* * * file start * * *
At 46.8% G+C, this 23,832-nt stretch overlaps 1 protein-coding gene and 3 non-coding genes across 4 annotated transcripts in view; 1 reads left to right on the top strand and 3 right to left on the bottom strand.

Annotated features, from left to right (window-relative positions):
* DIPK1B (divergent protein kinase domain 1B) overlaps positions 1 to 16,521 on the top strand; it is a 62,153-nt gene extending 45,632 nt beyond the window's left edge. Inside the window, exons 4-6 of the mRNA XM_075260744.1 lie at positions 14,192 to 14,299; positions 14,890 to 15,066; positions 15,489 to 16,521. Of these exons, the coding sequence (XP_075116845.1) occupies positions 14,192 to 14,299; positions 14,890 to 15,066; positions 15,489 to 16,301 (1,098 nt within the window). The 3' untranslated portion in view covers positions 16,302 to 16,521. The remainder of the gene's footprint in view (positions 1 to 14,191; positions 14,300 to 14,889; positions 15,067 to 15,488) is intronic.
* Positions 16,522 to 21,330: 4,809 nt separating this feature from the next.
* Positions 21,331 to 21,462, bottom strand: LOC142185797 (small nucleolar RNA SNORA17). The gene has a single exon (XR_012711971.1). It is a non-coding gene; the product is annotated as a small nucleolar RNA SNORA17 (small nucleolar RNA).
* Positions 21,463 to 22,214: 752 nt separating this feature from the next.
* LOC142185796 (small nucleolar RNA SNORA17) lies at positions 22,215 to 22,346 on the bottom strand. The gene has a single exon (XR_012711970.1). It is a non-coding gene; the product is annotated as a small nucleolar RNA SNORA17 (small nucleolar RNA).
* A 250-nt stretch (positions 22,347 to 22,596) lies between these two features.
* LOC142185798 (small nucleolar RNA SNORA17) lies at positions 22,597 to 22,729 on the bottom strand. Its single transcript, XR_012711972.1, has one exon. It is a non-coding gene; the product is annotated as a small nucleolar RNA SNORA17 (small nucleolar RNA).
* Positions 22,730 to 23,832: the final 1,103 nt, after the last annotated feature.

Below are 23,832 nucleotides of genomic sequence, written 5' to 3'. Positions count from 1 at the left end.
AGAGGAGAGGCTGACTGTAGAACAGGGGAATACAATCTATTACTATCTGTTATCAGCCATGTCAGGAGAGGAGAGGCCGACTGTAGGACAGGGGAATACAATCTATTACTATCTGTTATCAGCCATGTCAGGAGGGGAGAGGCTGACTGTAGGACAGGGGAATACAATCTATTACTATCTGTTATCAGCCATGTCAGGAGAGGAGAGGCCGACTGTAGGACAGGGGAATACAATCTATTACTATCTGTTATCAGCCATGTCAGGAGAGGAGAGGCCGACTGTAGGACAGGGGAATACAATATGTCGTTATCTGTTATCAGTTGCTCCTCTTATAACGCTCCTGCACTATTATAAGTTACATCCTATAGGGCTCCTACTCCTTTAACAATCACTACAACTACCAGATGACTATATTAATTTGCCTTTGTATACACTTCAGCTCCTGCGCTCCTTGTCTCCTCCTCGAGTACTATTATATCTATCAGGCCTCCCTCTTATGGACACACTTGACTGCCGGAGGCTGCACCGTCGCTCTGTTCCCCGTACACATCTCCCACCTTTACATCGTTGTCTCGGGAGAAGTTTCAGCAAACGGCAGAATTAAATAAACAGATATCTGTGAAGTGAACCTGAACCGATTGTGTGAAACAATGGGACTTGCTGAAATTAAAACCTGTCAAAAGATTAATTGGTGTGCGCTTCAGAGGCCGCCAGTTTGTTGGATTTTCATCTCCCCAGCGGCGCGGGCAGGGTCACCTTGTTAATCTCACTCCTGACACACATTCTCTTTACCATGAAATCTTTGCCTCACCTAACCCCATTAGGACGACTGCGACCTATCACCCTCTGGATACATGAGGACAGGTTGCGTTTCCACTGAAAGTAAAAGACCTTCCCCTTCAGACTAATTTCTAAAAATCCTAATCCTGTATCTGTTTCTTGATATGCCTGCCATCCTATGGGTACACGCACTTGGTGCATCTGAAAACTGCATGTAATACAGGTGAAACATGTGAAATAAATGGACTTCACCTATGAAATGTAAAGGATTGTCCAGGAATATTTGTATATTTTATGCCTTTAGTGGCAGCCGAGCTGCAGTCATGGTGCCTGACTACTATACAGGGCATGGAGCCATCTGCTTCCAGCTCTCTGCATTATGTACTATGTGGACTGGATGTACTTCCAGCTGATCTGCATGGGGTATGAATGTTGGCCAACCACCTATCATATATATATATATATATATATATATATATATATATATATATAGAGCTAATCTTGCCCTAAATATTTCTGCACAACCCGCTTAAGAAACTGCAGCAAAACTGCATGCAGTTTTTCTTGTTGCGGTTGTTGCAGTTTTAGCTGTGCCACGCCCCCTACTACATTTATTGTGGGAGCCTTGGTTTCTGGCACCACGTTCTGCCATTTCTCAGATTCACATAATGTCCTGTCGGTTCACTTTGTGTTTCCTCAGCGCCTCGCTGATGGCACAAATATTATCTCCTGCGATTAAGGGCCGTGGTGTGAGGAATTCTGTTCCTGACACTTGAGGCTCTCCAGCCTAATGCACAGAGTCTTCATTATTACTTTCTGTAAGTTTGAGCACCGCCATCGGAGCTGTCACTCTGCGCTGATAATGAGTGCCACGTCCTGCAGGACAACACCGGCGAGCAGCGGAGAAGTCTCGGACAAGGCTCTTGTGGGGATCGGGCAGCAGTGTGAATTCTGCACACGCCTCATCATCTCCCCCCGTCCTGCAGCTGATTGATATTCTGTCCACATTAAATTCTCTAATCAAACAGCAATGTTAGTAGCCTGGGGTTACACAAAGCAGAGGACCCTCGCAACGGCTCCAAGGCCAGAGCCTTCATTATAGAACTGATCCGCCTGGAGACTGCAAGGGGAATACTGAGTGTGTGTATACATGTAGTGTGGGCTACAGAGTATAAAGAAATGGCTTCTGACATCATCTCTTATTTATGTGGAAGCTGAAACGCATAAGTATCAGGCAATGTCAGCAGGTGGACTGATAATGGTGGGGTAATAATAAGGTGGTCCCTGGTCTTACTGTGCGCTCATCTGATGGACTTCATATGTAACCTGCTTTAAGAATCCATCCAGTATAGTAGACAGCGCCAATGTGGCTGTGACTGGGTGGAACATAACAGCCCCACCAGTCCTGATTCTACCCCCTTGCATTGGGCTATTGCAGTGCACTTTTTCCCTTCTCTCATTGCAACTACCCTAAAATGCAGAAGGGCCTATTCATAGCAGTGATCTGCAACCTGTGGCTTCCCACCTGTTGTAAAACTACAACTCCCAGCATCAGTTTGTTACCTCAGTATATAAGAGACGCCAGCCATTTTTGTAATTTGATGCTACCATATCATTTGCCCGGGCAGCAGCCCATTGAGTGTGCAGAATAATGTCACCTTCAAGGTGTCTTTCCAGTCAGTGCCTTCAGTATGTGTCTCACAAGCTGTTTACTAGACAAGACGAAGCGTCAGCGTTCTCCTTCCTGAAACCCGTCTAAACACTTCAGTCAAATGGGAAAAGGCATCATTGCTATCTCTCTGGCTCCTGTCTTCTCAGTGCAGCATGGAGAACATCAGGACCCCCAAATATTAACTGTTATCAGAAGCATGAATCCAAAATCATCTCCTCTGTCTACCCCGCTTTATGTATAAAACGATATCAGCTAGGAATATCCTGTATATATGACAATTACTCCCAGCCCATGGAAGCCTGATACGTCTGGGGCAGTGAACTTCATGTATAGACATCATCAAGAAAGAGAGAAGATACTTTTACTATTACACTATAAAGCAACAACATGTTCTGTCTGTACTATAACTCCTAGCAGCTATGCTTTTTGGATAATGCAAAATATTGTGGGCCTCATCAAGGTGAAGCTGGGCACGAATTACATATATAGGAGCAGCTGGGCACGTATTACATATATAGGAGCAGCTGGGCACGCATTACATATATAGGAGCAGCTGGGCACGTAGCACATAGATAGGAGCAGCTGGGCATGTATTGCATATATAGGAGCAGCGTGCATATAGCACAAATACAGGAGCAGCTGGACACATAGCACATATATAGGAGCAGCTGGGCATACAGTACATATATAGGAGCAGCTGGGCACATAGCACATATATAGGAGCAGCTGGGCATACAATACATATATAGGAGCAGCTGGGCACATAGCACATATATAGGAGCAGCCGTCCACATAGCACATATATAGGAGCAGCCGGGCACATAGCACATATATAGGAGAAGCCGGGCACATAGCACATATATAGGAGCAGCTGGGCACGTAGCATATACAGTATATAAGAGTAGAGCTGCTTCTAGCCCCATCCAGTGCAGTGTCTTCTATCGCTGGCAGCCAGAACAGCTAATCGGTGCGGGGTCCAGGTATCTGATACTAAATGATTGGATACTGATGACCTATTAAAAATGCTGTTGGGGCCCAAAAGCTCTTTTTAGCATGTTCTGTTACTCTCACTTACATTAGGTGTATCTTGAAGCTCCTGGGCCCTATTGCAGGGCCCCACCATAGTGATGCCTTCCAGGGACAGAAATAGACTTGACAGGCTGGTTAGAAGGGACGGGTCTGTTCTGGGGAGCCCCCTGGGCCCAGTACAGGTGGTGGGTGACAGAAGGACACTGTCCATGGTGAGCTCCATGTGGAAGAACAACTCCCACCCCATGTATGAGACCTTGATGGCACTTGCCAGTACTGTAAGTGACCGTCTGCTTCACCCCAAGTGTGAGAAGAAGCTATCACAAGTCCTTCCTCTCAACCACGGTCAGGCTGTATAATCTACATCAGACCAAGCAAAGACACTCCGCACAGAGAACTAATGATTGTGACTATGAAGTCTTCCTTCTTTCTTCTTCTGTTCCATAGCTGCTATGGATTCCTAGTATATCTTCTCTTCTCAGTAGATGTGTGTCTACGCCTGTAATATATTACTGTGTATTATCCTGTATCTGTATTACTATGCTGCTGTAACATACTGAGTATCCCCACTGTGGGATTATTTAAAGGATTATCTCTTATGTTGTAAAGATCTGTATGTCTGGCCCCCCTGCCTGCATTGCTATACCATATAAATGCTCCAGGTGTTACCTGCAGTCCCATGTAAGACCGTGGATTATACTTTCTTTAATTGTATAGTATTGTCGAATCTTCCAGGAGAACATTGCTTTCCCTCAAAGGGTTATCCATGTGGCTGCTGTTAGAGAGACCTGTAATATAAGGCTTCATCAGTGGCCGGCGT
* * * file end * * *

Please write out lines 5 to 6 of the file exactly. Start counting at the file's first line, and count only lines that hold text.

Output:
* Positions 21,331 to 21,462, bottom strand: LOC142185797 (small nucleolar RNA SNORA17). The gene has a single exon (XR_012711971.1). It is a non-coding gene; the product is annotated as a small nucleolar RNA SNORA17 (small nucleolar RNA).
* Positions 21,463 to 22,214: 752 nt separating this feature from the next.